15 May 2011 marked the official start of the 2011 Hurricane Season in the eastern Pacific basin, and in less than two weeks on 1 June 2011 we will officially inaugurate the 2011 hurricane season in the Atlantic basin.
As we keep an eye on the tropics for any signs of potential tropical cyclone development along hurricane alley, the Caribbean, the Gulf of Mexico and the west-central Atlantic, as well as the eastern east Pacific, we note tropical waves on the move from equatorial Africa toward the west and areas of disturbed weather, which may eventually become threats to communities through the larger basin. Geostationary (GOES) satellites provide frequently updated imagery 24 hours a day year round, such as the one shown above [courtesy of NASA] where a large region of disturbed weather is clearly seen to the north of the U.S. Virgin Islands moving westward toward the USA mainland, which will collide with a front pushed by the jet stream toward the northeast by north. This image also shows quite a bit of tropical activity further south near the equator.
A color-enhanced infrared GOES satellite image, shown below [courtesy of NASA], also taken on 18 May 2011 shows the cell of disturbed weather mentioned above in more detail.
On the image above notice how the large cell of disturbed weather over the west-central Atlantic is moving generally westward toward a collision with a storm system near the USA Atlantic coastline, which is being pushed by the jet stream toward the east by northeast. From this image it may be deducted that in the absence of a jet stream coming so far south and pushing toward the east by northeast, the cell over the west-central Atlantic might very well continue moving toward USA land where it may cause copious rain and possibly coastal flooding over the next 36-48 hours.
Meanwhile over the far eastern Atlantic, to the south of the Cape Verde islands, we are more and more everyday seeing tropical waves generated by the assembly line that is active over equatorial Africa, which eventually feed into the hurricane alley that channels them toward the Caribbean and the western Atlantic. Some of these tropical waves are shown on the satellite image of 18 May 2011 shown below:
A better overall perspective of tropical activity over the eastern Pacific and Atlantic-wide basin, which may at some point have the ability to impact the USA as well as several other countries, can be gained by the full-disk satellite image of Earth’s western hemisphere on 18 May 2011 that is shown below:
On the satellite image above the yellow outline across the Earth’s disk identifies the belt of tropical weather that circles the planet, and which when this image was taken on 18 May 2011 was clearly positioned to the north of the equator where it may already be capable of affecting the trajectory of tropical waves, which may impact the USA and other interests in the Caribbean and Gulf.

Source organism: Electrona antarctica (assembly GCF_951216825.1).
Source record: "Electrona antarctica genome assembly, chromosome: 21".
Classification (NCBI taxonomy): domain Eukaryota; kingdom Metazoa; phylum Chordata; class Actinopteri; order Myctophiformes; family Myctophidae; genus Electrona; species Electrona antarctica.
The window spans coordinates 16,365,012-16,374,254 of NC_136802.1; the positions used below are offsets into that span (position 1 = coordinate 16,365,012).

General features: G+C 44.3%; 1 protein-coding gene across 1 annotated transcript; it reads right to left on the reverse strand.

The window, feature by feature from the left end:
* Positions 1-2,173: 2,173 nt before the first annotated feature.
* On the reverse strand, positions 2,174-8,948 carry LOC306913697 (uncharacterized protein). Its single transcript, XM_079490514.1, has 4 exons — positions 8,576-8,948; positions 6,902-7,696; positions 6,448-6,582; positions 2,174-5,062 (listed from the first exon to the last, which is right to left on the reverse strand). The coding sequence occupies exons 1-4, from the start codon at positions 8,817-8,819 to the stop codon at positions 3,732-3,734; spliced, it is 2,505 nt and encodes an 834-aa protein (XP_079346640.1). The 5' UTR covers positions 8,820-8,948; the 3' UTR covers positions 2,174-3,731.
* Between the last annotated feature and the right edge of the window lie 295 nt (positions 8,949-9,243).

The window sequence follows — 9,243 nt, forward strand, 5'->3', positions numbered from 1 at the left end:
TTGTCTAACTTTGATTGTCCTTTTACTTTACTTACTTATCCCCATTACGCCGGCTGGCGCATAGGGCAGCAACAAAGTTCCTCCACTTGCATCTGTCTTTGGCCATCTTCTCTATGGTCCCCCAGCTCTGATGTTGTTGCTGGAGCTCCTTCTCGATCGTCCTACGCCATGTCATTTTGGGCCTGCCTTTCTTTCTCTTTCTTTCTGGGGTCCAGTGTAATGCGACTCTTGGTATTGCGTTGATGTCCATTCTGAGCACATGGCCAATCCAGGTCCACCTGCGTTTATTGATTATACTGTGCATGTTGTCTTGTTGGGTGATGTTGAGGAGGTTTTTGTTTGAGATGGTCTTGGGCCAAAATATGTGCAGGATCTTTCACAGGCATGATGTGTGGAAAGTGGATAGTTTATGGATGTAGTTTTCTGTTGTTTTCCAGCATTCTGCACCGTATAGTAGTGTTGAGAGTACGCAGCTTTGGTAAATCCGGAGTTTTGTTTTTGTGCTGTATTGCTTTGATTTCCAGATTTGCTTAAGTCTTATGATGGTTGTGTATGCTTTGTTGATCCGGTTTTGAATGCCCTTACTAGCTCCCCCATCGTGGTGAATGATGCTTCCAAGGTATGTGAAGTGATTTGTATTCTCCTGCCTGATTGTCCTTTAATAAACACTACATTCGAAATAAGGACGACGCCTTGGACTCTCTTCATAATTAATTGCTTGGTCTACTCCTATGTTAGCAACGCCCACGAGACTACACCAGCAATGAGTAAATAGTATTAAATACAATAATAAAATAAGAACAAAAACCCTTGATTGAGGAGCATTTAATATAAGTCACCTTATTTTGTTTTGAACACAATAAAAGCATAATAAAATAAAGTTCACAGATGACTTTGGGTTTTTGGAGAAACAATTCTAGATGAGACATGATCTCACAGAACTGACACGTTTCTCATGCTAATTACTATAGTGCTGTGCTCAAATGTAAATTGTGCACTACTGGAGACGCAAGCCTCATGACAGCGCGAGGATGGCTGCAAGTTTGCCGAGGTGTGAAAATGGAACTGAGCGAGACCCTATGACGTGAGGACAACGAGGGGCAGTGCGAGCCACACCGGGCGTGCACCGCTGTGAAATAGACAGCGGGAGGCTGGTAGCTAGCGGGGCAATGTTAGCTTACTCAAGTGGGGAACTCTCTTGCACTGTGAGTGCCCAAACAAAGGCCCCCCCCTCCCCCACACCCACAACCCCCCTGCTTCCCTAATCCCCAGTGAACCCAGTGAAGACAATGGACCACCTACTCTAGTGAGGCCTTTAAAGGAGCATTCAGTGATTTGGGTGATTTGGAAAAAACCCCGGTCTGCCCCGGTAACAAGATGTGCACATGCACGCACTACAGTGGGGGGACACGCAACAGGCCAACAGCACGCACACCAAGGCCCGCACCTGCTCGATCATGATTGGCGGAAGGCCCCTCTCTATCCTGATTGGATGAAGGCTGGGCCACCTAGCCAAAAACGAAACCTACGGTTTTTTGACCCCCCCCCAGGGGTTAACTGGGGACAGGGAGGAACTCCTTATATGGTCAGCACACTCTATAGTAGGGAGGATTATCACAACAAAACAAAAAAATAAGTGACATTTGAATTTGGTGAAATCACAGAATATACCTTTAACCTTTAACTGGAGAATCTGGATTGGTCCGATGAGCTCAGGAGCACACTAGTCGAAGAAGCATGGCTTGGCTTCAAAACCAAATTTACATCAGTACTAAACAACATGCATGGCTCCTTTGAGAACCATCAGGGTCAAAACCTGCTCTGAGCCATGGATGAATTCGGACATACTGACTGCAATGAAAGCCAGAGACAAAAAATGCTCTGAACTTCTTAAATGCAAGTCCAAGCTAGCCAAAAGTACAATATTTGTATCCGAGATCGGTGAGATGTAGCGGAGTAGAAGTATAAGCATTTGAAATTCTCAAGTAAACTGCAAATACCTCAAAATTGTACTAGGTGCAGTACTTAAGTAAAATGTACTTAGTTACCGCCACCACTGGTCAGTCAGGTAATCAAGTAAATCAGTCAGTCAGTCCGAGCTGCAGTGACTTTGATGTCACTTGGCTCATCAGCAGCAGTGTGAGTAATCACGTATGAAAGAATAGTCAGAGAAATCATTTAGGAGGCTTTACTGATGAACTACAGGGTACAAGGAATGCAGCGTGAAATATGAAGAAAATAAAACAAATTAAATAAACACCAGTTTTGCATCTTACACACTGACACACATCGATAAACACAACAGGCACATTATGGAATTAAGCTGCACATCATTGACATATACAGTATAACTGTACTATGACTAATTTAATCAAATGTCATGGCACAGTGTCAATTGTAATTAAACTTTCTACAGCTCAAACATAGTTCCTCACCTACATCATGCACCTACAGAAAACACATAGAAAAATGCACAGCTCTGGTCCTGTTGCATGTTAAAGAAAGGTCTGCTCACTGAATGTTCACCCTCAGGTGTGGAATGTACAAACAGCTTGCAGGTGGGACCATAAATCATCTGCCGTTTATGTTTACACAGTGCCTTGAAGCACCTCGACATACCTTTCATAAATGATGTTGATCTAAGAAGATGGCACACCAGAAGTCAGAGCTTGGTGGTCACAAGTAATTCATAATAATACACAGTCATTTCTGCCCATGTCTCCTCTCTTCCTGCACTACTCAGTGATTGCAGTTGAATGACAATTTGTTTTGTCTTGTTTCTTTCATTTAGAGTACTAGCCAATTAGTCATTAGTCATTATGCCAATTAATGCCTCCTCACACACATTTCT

The overall perspective of tropical cyclone risk can be complemented by the map of sea surface temperature from 17 May 2011, which shows hurricane alley, the Caribbean and Gulf as well as the eastern-east Pacific have already reached a thermocline that is favorable for cyclogenesis. This map of sea surface temperature is shown below:
The above sea surface temperature map [courtesy of NOAA] also shows the effect of the La Nina [ENSO] event still active off the coast of Peru, where the green and yellow color identify the much cooler waters of the La Nina event. The historical record has shown that a La Nina event creates an atmosphere-ocean environment that is more conducive toward tropical cyclone generation in the Atlantic basin.
Finally, I believe it is important to take a closer look at tropical activity over the eastern Pacific off the coasts of Central America and Mexico where a satellite image on 18 May 2011 shows several large cells of rain and storms and otherwise disturbed weather that are active in that region. This region of the Pacific has seen quite a bit of storm activity the same as the junction between Panama and northern South America (Colombia and Venezuela), which has resulted is repeated incidents of heavy rains and thnderstorms over most of the area over the past several weeks. This is a pattern that developed in 2010 driven by La Nina, which appears to be repeating in 2011. The satellite image that follows below, showing the eastern Pacific near Central America on 18 May 2011 illustrates the commentary made before:
With such widespread tropical activity, and so many of the triggers for tropical cyclone development already present in these basins, i.e.: warm and warming surface waters, tropical waves and areas of disturbed weather, areas of low atmospheric pressure etc., it is clear possible tropical cyclone development may occur at any time from now on, so it becomes imperative we remain prepared, pay attention and continue to practice mitigation!